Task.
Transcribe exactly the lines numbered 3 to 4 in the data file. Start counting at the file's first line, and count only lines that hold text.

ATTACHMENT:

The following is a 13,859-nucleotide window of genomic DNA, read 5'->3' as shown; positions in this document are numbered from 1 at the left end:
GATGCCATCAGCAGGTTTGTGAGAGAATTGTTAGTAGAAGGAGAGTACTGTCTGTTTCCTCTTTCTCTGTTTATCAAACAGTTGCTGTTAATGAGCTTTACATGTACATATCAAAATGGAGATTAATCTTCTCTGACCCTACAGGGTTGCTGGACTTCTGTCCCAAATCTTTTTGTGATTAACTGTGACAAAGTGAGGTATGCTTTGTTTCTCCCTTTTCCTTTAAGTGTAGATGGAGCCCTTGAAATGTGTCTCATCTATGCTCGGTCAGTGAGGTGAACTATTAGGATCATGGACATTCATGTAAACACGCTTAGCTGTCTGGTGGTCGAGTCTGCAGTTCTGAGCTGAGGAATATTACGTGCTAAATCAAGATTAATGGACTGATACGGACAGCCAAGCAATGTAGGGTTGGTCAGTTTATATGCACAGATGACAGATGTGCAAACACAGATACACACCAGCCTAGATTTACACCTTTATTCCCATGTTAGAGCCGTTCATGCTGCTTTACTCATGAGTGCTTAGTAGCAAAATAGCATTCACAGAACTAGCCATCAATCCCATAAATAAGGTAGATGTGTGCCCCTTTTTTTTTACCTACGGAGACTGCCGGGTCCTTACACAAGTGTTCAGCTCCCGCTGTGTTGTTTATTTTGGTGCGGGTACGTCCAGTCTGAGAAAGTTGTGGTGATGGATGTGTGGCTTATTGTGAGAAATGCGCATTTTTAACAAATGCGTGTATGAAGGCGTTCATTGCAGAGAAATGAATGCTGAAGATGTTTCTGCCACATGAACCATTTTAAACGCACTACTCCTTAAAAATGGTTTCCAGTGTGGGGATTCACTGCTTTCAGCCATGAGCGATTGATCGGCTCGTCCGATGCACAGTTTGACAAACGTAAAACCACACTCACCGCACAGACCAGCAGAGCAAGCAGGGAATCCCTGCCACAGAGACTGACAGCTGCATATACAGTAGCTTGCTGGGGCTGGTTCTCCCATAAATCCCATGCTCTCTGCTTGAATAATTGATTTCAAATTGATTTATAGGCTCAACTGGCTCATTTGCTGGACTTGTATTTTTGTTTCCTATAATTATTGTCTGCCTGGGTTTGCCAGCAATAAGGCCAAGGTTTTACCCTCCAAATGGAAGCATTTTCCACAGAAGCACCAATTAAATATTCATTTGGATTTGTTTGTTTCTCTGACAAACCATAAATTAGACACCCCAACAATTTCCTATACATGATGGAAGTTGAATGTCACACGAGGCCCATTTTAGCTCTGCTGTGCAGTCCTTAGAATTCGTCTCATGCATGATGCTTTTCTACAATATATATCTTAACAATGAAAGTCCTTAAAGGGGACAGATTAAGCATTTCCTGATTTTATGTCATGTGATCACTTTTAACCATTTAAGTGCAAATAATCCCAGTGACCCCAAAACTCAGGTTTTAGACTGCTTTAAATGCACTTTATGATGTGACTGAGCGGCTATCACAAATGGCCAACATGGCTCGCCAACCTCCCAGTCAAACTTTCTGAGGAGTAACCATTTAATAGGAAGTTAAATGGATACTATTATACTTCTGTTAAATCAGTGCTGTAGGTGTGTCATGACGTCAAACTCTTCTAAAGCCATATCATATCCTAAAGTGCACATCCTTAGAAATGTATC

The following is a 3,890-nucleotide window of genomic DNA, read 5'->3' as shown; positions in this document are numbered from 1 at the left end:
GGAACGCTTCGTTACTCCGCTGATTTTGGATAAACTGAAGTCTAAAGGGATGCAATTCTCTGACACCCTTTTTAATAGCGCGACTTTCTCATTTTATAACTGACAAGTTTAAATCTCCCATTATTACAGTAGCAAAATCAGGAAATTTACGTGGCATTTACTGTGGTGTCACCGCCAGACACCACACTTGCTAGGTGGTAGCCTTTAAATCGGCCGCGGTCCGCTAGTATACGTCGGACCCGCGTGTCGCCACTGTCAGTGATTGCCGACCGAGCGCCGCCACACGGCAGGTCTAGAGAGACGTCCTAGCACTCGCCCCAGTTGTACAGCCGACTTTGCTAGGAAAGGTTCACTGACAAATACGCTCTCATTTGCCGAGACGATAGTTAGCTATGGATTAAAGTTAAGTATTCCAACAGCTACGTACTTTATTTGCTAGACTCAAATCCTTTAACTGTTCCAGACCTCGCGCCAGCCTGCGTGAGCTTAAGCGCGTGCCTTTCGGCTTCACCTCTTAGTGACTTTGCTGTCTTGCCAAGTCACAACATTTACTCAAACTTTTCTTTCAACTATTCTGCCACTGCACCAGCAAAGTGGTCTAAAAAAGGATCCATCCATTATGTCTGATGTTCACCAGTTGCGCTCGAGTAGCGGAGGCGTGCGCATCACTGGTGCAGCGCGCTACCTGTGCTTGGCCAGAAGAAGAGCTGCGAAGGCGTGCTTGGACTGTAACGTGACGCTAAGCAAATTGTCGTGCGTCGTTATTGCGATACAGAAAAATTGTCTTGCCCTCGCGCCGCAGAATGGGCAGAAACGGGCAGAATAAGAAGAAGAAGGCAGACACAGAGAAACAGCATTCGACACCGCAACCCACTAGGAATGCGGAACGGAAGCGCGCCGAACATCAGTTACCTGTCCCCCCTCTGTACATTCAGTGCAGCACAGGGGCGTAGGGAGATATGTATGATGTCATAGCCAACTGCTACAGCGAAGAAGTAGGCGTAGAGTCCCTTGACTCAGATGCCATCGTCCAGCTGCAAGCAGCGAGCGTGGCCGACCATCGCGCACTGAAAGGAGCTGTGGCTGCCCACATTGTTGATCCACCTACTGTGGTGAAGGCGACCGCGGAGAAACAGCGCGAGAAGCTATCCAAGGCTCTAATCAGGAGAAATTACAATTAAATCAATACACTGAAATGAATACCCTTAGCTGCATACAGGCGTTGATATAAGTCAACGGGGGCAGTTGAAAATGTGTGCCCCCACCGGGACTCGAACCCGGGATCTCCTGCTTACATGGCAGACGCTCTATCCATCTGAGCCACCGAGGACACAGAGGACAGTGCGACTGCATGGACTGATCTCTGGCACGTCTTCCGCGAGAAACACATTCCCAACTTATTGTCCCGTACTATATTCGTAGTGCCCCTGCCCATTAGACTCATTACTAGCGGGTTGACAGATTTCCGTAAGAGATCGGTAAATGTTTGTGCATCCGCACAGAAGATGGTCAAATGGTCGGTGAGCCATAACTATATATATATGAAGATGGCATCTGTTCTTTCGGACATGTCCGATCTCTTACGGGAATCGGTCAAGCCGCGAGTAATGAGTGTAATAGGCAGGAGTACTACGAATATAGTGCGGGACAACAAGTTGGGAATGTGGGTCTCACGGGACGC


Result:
The following is a 3,890-nucleotide window of genomic DNA, read 5'->3' as shown; positions in this document are numbered from 1 at the left end:
GGAACGCTTCGTTACTCCGCTGATTTTGGATAAACTGAAGTCTAAAGGGATGCAATTCTCTGACACCCTTTTTAATAGCGCGACTTTCTCATTTTATAACTGACAAGTTTAAATCTCCCATTATTACAGTAGCAAAATCAGGAAATTTACGTGGCATTTACTGTGGTGTCACCGCCAGACACCACACTTGCTAGGTGGTAGCCTTTAAATCGGCCGCGGTCCGCTAGTATACGTCGGACCCGCGTGTCGCCACTGTCAGTGATTGCCGACCGAGCGCCGCCACACGGCAGGTCTAGAGAGACGTCCTAGCACTCGCCCCAGTTGTACAGCCGACTTTGCTAGGAAAGGTTCACTGACAAATACGCTCTCATTTGCCGAGACGATAGTTAGCTATGGATTAAAGTTAAGTATTCCAACAGCTACGTACTTTATTTGCTAGACTCAAATCCTTTAACTGTTCCAGACCTCGCGCCAGCCTGCGTGAGCTTAAGCGCGTGCCTTTCGGCTTCACCTCTTAGTGACTTTGCTGTCTTGCCAAGTCACAACATTTACTCAAACTTTTCTTTCAACTATTCTGCCACTGCACCAGCAAAGTGGTCTAAAAAAGGATCCATCCATTATGTCTGATGTTCACCAGTTGCGCTCGAGTAGCGGAGGCGTGCGCATCACTGGTGCAGCGCGCTACCTGTGCTTGGCCAGAAGAAGAGCTGCGAAGGCGTGCTTGGACTGTAACGTGACGCTAAGCAAATTGTCGTGCGTCGTTATTGCGATACAGAAAAATTGTCTTGCCCTCGCGCCGCAGAATGGGCAGAAACGGGCAGAATAAGAAGAAGAAGGCAGACACAGAGAAACAGCATTCGACACCGCAACCCACTAGGAATGCGGAACGGAAGCGCGCCGAACATCAGTTACCTGTCCCCCCTCTGTACATTCAGTGCAGCACAGGGGCGTAGGGAGATATGTATGATGTCATAGCCAACTGCTACAGCGAAGAAGTAGGCGTAGAGTCCCTTGACTCAGATGCCATCGTCCAGCTGCAAGCAGCGAGCGTGGCCGACCATCGCGCACTGAAAGGAGCTGTGGCTGCCCACATTGTTGATCCACCTACTGTGGTGAAGGCGACCGCGGAGAAACAGCGCGAGAAGCTATCCAAGGCTCTAATCAGGAGAAATTACAATTAAATCAATACACTGAAATGAATACCCTTAGCTGCATACAGGCGTTGATATAAGTCAACGGGGGCAGTTGAAAATGTGTGCCCCCACCGGGACTCGAACCCGGGATCTCCTGCTTACATGGCAGACGCTCTATCCATCTGAGCCACCGAGGACACAGAGGACAGTGCGACTGCATGGACTGATCTCTGGCACGTCTTCCGCGAGAAACACATTCCCAACTTATTGTCCCGTACTATATTCGTAGTGCCCCTGCCCATTAGACTCATTACTAGCGGGTTGACAGATTTCCGTAAGAGATCGGTAAATGTTTGTGCATCCGCACAGAAGATGGTCAAATGGTCGGTGAGCCATAACTATATATATATGAAGATGGCATCTGTTCTTTCGGACATGTCCGATCTCTTACGGGAATCGGTCAAGCCGCGAGTAATGAGTGTAATAGGCAGGAGTACTACGAATATAGTGCGGGACAACAAGTTGGGAATGTGGGTCTCACGGGACGC